Imagine Dragons: Night Visions

Posted July 24, 2013 by in Alternative



3.5/ 5


Genre: ,
Producer: ,
Genre: Alternative, rock
Producer: Alex Da Kid, Brandon Darner
Label: Interscope
Format: Digital download, compact disc,
Time: 50:15
Release Date: 4 September 2012
Spin This: "Radioactive," "Demons," "Hear Me"


Versatility is the album's key


Band could go in any direction with next album - creating cliffhanger for expansion

Las Vegas band shines light on genre-bending ’00’s alternative music

by J Matthew Cobb
Full Article

Las Vegas band shines light on genre-bending ’00’s alternative music

Imagine Dragons are dressed up like The Killers but with crossover in mind. Fronted by the confident Dan Reynolds, the Las Vegas band has been peddling around with indie EP releases since 2009 and is ready to put their best work forward. For those familiar with Continued Silence and Hear Me, they won’t be too surprised by what they encounter on Night Visions, the band’s first album. The Mumford & Sons-meets-Train delivery of “It’s Time,” the group’s first major breakout track, is also revived with the purpose of introducing it to new listeners and finds a comfy home on the full-length format. “Radioactive,” a bubbling hit in 2012, also makes its way here. With its dubstep frame and “welcome to the new age” tease, the band dips their rock into Alex Clare ‘Too Close’ leftovers. The end results are pretty remarkable. There’s also a sparkly twinkle that rides on the radio-ready “Demons,” although it ends way too soon. The band’s most impressive quality is that they play with a great kaleidoscope of experimental rock by dancing with Killers arena-rock (“Hear Me,” “Tiptoe,” “Amsterdam”), LCD Soundsystem bleeps (“Underdog”), New Wave strategies (“Selene”) and percussive Eighties-tinged AC (“Every Night”). All of that makes them tough to predict, which gives the album a soundtrack-like vibe. And even if filler songs like “My Fault” expose some of their insipid songwriting slumps, the band pulls off a decent debut that gives off the illusion of Top 40 candy, but instead rewards the listener with a sweet tooth for eclectic tastes.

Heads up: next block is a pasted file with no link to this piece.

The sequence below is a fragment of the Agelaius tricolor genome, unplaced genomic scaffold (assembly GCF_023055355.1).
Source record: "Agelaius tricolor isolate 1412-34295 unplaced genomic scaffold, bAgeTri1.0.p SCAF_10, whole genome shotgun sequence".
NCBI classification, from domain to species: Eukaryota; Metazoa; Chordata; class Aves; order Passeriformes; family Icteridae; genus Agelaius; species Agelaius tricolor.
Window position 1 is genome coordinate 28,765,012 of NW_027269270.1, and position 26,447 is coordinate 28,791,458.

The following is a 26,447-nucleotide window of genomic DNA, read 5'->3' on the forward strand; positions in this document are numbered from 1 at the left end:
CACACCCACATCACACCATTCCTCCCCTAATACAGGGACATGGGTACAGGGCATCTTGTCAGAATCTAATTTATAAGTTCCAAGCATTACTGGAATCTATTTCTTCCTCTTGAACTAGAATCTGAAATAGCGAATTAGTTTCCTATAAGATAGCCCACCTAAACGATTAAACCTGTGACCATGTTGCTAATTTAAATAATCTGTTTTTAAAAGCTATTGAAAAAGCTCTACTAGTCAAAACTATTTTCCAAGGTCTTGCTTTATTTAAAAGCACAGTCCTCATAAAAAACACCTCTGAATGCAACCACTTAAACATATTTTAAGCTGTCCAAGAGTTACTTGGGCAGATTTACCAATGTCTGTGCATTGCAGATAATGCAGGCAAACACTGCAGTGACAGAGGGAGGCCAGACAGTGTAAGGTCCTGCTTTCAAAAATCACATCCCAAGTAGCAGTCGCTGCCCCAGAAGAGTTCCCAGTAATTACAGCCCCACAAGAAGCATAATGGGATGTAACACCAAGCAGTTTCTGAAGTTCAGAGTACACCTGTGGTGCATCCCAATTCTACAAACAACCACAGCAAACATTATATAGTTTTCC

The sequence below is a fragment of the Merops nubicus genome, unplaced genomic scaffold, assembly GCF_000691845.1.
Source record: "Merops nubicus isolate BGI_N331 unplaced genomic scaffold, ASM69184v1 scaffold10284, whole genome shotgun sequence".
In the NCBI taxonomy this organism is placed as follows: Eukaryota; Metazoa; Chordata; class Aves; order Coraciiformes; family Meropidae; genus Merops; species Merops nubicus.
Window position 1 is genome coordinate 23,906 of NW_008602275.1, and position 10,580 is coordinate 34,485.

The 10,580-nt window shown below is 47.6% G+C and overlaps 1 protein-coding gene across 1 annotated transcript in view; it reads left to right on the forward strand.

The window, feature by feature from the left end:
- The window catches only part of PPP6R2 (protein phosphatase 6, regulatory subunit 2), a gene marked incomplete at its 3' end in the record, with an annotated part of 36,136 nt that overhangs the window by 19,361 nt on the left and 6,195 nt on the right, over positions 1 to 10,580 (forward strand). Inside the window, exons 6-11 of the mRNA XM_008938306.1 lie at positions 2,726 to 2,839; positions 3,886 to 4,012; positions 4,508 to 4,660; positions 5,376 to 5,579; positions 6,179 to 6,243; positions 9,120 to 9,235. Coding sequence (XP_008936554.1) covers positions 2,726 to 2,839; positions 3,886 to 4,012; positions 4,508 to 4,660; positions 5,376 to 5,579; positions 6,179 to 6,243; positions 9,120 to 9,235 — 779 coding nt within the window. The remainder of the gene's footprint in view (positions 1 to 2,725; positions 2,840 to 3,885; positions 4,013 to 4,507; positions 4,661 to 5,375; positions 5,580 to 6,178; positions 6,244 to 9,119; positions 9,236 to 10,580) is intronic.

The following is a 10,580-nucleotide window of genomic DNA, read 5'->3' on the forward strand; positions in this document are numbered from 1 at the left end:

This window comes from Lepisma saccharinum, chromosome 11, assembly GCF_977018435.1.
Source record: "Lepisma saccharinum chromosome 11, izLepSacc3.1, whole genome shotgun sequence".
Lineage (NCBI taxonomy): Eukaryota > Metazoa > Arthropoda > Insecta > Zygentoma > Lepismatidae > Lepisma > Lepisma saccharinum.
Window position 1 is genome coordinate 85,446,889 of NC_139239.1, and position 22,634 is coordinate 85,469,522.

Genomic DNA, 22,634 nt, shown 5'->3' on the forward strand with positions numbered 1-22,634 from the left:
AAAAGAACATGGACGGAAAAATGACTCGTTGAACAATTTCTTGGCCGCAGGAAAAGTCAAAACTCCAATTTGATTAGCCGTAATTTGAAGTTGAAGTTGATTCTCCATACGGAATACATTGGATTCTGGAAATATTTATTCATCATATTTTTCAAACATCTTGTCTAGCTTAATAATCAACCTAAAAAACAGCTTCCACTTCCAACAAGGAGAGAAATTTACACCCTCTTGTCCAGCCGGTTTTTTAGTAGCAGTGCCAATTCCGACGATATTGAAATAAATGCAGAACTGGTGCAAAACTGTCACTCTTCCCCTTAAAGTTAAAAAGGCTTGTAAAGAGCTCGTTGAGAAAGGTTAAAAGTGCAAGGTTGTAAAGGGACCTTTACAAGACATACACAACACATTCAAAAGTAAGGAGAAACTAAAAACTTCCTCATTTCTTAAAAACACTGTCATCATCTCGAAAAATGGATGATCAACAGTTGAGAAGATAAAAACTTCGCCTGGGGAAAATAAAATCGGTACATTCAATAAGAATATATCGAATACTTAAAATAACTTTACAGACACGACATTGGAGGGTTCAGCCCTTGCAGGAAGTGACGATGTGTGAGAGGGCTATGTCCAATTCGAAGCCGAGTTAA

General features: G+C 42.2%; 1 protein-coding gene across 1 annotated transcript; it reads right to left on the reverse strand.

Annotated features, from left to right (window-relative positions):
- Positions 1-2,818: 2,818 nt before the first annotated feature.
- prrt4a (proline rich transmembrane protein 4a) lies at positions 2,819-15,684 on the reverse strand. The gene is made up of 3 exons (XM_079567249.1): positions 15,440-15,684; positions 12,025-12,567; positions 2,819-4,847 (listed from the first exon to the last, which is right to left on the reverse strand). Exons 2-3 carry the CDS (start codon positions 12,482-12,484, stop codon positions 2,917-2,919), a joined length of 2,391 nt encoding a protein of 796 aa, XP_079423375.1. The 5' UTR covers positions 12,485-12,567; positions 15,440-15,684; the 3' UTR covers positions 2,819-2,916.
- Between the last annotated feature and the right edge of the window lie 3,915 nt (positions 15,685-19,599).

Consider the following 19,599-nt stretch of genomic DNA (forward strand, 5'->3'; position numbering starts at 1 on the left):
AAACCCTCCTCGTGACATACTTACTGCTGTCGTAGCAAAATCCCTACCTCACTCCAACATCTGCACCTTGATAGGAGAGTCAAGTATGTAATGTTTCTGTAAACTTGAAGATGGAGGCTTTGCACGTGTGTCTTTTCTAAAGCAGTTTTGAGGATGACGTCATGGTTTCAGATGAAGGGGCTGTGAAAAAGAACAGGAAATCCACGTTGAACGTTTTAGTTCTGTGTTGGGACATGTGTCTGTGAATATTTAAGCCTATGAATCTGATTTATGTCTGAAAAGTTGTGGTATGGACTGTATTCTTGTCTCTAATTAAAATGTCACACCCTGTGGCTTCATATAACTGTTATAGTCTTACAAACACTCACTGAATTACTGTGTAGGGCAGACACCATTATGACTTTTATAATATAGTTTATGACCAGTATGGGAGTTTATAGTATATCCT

About the Author

J Matthew Cobb

Managing editor of HiFi Magazine


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